I confess: I have had my Twitter account for five years with only an occasional tweet. I recently become more active, in part because I now help manage a Twitter account through work and also because more of my friends and colleagues are using the platform. You can follow me @PriceCynthia.
I figured a steep learning curve would await me so I signed up for an online class to learn more and quickly. If you are thinking of using Twitter or have an account – and like me – haven’t done much with it, here are a few things I’ve learned.
The first thing you need to do is claim your Twitter handle. You can use your name, your company name or create something clever. Keep in mind that your handle is part of how you will brand yourself. Once you have done that, you should fill out your profile and upload an image. You should also create a Twitter background, which, if appropriate, should resemble the colors, format and logo from your personal or corporate website.
Like any communications platform, you shouldn’t use Twitter as a one-way megaphone. Instead, retweet (when you share another person’s tweet) and tweet relevant information with your followers. My friends were pleased when I shared “@Starbucks made #PSL available early.”
For those who are just learning, that line might not make sense. The @sign tags or identifies the handle of a person on Twitter. In this case, @Starbucks references the company based in Seattle. A pound sign is used to aggregate messages of a similar nature, and is known as a hashtag. My tweet with #PSL was about pumpkin spice latte. I already knew that the drink had a hashtag associated with it.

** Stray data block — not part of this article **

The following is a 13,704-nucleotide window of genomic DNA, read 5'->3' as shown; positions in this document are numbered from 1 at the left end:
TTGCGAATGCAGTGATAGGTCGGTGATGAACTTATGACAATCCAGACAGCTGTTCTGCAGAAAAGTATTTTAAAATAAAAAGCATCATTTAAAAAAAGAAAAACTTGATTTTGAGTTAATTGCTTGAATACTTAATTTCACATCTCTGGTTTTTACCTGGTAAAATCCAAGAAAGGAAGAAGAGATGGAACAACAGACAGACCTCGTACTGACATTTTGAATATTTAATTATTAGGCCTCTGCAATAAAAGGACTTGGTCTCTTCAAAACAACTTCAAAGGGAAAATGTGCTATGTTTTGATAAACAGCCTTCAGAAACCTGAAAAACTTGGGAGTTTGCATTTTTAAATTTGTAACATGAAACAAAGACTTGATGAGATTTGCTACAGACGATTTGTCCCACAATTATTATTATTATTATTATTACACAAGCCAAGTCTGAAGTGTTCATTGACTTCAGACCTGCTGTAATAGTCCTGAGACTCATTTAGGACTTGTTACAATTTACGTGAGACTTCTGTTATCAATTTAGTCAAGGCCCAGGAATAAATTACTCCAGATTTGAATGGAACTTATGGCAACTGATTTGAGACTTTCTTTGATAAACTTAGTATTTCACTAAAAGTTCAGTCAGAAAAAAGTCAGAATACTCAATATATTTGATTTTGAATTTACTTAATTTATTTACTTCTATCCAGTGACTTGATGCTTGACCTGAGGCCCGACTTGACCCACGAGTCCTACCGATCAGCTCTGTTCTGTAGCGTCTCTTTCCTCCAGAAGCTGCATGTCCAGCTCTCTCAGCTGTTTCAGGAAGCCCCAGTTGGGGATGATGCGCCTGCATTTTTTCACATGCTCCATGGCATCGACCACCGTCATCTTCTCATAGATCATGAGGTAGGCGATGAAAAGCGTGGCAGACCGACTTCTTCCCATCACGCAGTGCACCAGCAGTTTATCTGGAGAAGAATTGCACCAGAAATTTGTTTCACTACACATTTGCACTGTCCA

While there is a dictionary with some hashtags. You can make up your own, too. At a recent conference I attended we used the hashtag #NFPW14SC. Anyone attending the 2014 NFPW conference in South Carolina used this tag and anyone who wanted to know what was being said about the conference could search for this hashtag.
One word of caution about hashtags: Don’t overuse them as they can fragment the conversation.
Another tool to use on Twitter are lists, which are a great way to organize others into groups. You can make your lists private or public, and you can follow lists that others have already created. For example, I created a list for several publications whose content I fine useful. However, when I was following them, they were filling my Twitter feed and it was challenging to find content from others. I stopped following them and created a list. Now when I want to peruse the latest from these magazines, I check my magazine list and can find all the relevant stories.
Because tweets disappear quickly from a screen and because I don’t scroll through my feed frequently, lists are helpful for finding those who only tweet occasionally. I created a list that includes members of one of the professional groups with which I belong. This way, I don’t miss relevant posts.
I hope to see you on Twitter! If you are, feel free to post a comment with your Twitter handle.